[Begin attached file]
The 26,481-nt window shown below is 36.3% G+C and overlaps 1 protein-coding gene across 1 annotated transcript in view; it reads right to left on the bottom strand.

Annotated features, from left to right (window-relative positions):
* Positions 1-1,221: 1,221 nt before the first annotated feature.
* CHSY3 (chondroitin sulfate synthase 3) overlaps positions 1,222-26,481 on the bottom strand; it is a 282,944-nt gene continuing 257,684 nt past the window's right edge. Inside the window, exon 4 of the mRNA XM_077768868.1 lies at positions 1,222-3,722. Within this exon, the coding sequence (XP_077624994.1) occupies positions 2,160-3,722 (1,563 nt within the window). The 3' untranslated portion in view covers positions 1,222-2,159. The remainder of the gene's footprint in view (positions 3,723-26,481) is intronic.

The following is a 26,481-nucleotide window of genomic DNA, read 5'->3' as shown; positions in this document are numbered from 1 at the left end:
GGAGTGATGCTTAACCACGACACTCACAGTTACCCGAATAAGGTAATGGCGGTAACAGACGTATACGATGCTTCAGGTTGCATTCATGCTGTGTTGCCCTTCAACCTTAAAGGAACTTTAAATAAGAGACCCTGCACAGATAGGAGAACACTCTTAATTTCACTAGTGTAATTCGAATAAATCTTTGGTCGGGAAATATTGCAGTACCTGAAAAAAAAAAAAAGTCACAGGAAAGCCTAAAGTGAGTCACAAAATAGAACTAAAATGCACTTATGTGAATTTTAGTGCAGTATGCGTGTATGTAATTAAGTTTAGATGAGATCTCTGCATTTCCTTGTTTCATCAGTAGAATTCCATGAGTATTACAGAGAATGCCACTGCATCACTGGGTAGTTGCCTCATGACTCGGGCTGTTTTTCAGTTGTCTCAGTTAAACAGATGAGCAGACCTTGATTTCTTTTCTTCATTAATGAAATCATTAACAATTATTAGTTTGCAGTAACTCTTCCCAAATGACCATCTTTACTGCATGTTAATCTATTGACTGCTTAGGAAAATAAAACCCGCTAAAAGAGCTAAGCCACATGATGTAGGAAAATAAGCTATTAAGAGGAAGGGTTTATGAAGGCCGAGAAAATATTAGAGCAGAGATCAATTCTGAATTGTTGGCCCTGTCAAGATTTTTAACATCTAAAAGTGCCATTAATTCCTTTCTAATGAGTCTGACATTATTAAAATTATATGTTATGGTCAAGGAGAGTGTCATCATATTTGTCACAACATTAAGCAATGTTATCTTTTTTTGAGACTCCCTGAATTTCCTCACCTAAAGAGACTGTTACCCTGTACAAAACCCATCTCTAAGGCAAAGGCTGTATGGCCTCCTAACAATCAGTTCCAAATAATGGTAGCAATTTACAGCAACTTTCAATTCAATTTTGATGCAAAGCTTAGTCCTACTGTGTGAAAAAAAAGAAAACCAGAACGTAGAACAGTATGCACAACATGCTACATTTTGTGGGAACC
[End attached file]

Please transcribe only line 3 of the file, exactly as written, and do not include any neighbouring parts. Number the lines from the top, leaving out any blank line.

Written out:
* Positions 1-1,221: 1,221 nt before the first annotated feature.